Hearing this really annoyed me – let’s break this down to see why.

It’s important to first understand what the Mariners were actually doing in defence. The two strikers would take up wider positions to allow them to be somewhat in line with the outside centrebacks Topor-Stanley and Johnny Koutroumbis. There were two main reasons for this; firstly, these two are more comfortable on the ball, so the strikers would close them to ensure they didn’t have a lot of time on the ball to pick a pass or dribble; and secondly, to block passing lanes into the centre.

They were happy to allow them to shift the ball between the centrebacks – there’s no danger if they can’t pick penetrating passes.

Central Coast Mariners' defensive structure: protect the centre

Central Coast Mariners’ defensive structure: protect the centre (Image: Nick Gerver)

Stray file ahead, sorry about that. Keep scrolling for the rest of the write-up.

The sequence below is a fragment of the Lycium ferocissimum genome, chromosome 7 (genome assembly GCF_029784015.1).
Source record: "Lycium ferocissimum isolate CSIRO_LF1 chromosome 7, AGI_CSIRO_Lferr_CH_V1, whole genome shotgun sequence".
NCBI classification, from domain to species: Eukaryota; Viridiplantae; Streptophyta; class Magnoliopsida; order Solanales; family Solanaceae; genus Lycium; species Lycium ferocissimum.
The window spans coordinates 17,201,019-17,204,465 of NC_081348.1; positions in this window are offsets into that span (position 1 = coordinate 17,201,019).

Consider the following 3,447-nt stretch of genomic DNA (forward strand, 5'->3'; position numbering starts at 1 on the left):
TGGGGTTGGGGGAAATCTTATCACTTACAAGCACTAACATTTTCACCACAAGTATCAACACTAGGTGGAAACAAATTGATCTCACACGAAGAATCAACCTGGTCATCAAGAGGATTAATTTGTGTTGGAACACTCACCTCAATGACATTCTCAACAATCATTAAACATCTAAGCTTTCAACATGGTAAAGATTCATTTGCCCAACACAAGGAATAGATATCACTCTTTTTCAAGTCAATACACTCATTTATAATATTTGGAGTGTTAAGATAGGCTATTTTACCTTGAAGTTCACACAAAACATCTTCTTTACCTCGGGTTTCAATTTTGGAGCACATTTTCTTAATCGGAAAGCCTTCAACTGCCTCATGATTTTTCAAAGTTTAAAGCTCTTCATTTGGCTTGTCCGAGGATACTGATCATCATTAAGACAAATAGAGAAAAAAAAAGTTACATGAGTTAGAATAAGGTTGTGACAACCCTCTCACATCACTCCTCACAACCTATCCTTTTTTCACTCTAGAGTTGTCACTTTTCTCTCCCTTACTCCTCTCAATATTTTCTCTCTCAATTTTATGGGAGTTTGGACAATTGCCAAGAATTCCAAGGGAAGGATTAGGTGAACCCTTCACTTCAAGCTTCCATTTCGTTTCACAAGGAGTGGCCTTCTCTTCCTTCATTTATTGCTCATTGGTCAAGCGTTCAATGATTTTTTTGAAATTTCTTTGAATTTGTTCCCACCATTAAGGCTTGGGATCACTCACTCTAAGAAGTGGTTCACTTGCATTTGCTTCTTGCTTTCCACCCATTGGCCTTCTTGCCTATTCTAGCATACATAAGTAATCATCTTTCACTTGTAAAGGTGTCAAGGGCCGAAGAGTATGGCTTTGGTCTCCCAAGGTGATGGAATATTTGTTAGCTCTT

The Newcastle wingbacks were left open, and when the ball found its way to them, the Mariners would shift over to make it difficult to play out. The biggest threat was from Bernie Ibini-Isei and Fitzgerald, who would drop into the midfield, often shaking off Gianni Stensness or Jacob Melling (more on this later).

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Ibini really tore through the Mariners’ defence here, which made it seem like their defensive structure was really poor.

Central Coast Mariners' defensive structure: pressing the wingbacks

Central Coast Mariners’ defensive structure: pressing the wingbacks (Image: Nick Gerver)

Now back to what Andy Harper was saying:

The problem here for the Mariners is that they’re displaying no ability to control this game without the ball. They’re just allowing the Jets to go down one avenue, and if it doesn’t work then go the other. At some point, you’ve gotta shepherd your opponents into one sideline and outnumber them. They’ll just keep playing this forever, with no pressure on the ball until a gap is available, and through will go O’Donovan or Fitzgerald.